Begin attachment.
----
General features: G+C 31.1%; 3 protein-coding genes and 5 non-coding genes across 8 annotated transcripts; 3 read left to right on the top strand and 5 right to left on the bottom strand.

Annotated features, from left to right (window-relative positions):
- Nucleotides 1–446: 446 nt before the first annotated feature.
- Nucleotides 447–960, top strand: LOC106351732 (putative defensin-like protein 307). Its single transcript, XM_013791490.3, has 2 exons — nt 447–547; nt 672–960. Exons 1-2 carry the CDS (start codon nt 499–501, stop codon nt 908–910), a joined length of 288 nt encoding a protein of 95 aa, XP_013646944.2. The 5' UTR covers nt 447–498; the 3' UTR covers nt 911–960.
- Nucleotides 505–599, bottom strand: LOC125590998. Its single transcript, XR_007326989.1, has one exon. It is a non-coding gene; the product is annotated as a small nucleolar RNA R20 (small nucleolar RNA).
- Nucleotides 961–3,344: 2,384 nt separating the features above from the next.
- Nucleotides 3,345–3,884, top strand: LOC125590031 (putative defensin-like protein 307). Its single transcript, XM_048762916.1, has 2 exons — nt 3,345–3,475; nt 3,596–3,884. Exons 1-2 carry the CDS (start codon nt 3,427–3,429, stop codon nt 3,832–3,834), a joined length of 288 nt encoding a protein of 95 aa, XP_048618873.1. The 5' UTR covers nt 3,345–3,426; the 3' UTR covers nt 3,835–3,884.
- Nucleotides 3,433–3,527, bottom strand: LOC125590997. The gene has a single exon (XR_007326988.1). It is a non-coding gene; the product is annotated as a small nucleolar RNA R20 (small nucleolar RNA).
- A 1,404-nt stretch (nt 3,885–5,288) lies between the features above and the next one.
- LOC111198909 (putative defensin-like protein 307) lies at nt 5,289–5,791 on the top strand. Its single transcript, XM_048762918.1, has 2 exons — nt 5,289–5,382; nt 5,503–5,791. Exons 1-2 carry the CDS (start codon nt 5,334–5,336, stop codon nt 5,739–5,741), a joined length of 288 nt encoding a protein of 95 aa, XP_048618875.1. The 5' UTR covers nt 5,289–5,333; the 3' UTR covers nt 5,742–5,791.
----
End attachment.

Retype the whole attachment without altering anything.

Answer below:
General features: G+C 31.1%; 3 protein-coding genes and 5 non-coding genes across 8 annotated transcripts; 3 read left to right on the top strand and 5 right to left on the bottom strand.

Annotated features, from left to right (window-relative positions):
- Nucleotides 1–446: 446 nt before the first annotated feature.
- Nucleotides 447–960, top strand: LOC106351732 (putative defensin-like protein 307). Its single transcript, XM_013791490.3, has 2 exons — nt 447–547; nt 672–960. Exons 1-2 carry the CDS (start codon nt 499–501, stop codon nt 908–910), a joined length of 288 nt encoding a protein of 95 aa, XP_013646944.2. The 5' UTR covers nt 447–498; the 3' UTR covers nt 911–960.
- Nucleotides 505–599, bottom strand: LOC125590998. Its single transcript, XR_007326989.1, has one exon. It is a non-coding gene; the product is annotated as a small nucleolar RNA R20 (small nucleolar RNA).
- Nucleotides 961–3,344: 2,384 nt separating the features above from the next.
- Nucleotides 3,345–3,884, top strand: LOC125590031 (putative defensin-like protein 307). Its single transcript, XM_048762916.1, has 2 exons — nt 3,345–3,475; nt 3,596–3,884. Exons 1-2 carry the CDS (start codon nt 3,427–3,429, stop codon nt 3,832–3,834), a joined length of 288 nt encoding a protein of 95 aa, XP_048618873.1. The 5' UTR covers nt 3,345–3,426; the 3' UTR covers nt 3,835–3,884.
- Nucleotides 3,433–3,527, bottom strand: LOC125590997. The gene has a single exon (XR_007326988.1). It is a non-coding gene; the product is annotated as a small nucleolar RNA R20 (small nucleolar RNA).
- A 1,404-nt stretch (nt 3,885–5,288) lies between the features above and the next one.
- LOC111198909 (putative defensin-like protein 307) lies at nt 5,289–5,791 on the top strand. Its single transcript, XM_048762918.1, has 2 exons — nt 5,289–5,382; nt 5,503–5,791. Exons 1-2 carry the CDS (start codon nt 5,334–5,336, stop codon nt 5,739–5,741), a joined length of 288 nt encoding a protein of 95 aa, XP_048618875.1. The 5' UTR covers nt 5,289–5,333; the 3' UTR covers nt 5,742–5,791.